The task of responding to the latest crusade from the Center for Science in the Public Interest (CSPI) has become almost tedious. Last week, the organization was busy, announcing a lawsuit against Kentucky Fried Chicken and targeting Starbucks for its “high‐calorie, high‐fat” drinks and pastries.
For the Starbucks campaign, CSPI teamed up with the union of Starbucks employees, which at the moment is all of about a dozen strong. The idea of suing a company that serves a beverage loaded with a stimulant for obesity is rather absurd on its face. There’s nothing fattening about coffee. Of course, adding whole milk, sugary flavoring, and gulping it down with a toffee‐almond bar is another story. But that’s a decision Starbucks customers make, is it not?
My favorite line from the Starbucks story concerns the union, which apparently is concerned about the increasing heft of the Starbucks staff:
“The union contends that Starbucks staff gain weight when they work at the chain. They are offered unlimited beverages and leftover pastries for free during their shifts.”
Good thing we have organized labor around to complain about companies who give employees free stuff (the typical “obesity’s costs to society” arguments don’t even fly here, given that Starbucks gives its employees comprehensive health insurance).
As for KFC, CSPI wants the restaurant chain to either stop using trans‐fats to fry its chicken, or warn its customers about the dangers posed by eating food cooked in partially‐hydrogenated vegetable oils. CSPI makes the ridiculous claim that trans‐fats kill 50,000 people per year (in an op‐ed just two years ago, CSPI’s founder Michael Jacobson put the high end of his estimate at just 30,000 — that a lot of added death in just two years time).
There does seem to be an emerging scientific consensus that trans‐fats are worse for you than other fats. But this is a fairly recent development.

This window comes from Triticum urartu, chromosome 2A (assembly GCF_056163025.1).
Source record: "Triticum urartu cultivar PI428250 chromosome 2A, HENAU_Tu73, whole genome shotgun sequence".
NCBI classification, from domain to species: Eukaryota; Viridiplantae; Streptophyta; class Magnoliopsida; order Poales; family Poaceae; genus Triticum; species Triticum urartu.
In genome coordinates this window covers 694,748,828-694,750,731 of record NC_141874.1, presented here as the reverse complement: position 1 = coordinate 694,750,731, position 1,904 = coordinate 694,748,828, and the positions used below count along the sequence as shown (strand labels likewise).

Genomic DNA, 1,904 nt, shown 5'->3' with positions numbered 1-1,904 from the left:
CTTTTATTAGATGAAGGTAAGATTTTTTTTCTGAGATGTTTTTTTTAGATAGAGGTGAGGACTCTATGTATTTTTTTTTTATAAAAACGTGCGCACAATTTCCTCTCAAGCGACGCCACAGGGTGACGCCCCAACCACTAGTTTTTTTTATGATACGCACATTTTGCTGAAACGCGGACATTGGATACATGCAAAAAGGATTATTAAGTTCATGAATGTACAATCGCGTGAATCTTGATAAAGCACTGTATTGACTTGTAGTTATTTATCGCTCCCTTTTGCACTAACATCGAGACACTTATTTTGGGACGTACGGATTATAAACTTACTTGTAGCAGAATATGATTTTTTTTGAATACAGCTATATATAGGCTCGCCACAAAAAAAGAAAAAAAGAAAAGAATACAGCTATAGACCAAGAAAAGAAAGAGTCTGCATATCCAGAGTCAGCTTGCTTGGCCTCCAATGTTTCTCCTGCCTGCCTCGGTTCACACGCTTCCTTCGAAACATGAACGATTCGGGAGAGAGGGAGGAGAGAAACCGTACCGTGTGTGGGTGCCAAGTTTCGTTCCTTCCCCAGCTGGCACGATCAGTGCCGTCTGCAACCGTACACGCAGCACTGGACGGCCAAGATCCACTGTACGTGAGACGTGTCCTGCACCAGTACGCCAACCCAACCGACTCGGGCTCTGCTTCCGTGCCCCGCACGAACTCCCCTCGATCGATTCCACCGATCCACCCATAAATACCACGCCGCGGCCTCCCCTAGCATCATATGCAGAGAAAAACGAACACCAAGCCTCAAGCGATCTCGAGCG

In fact, CSPI itself explicitly endorsed the use of trans‐fats as an alternative in its campaign to get fast food companies to stop using animal fats and tropical oils for frying back in the 1980s.
A 1988 issue of CSPI’s “Nutrition Action Newsletter” devoted some 1,200 words to an article entitled, “The truth about trans: hydrogenated oils aren’t guilty as charged,” which attempted to allay fears about emerging research linking diets high in trans‐fats to heart disease and elevated cholesterol levels. The author wrote: “All told, the charges against trans fat just don’t stand up. And by extension, hydrogenated oils seem relatively innocent.” And that was not all: “Despite the rumors, there is little good evidence that trans fats cause any more harm than other fats. Though new questions can always be raised, some of the standard accusations can be laid to rest.”
CSPI seemed rather certain in its position in 1988, didn’t it? That was shaken a little in 1990 by a Dutch study, but even then CSPI director of nutrition Bonnie Liebman wrote that while the study raised serious questions, “That’s not to say trans fatty acids are artery‐cloggers.” “The Bottom Line,” she concluded, “Trans … schmans.”
It took until the mid‐1990s for the organization to trans‐form its position and call for a ban on trans‐fats.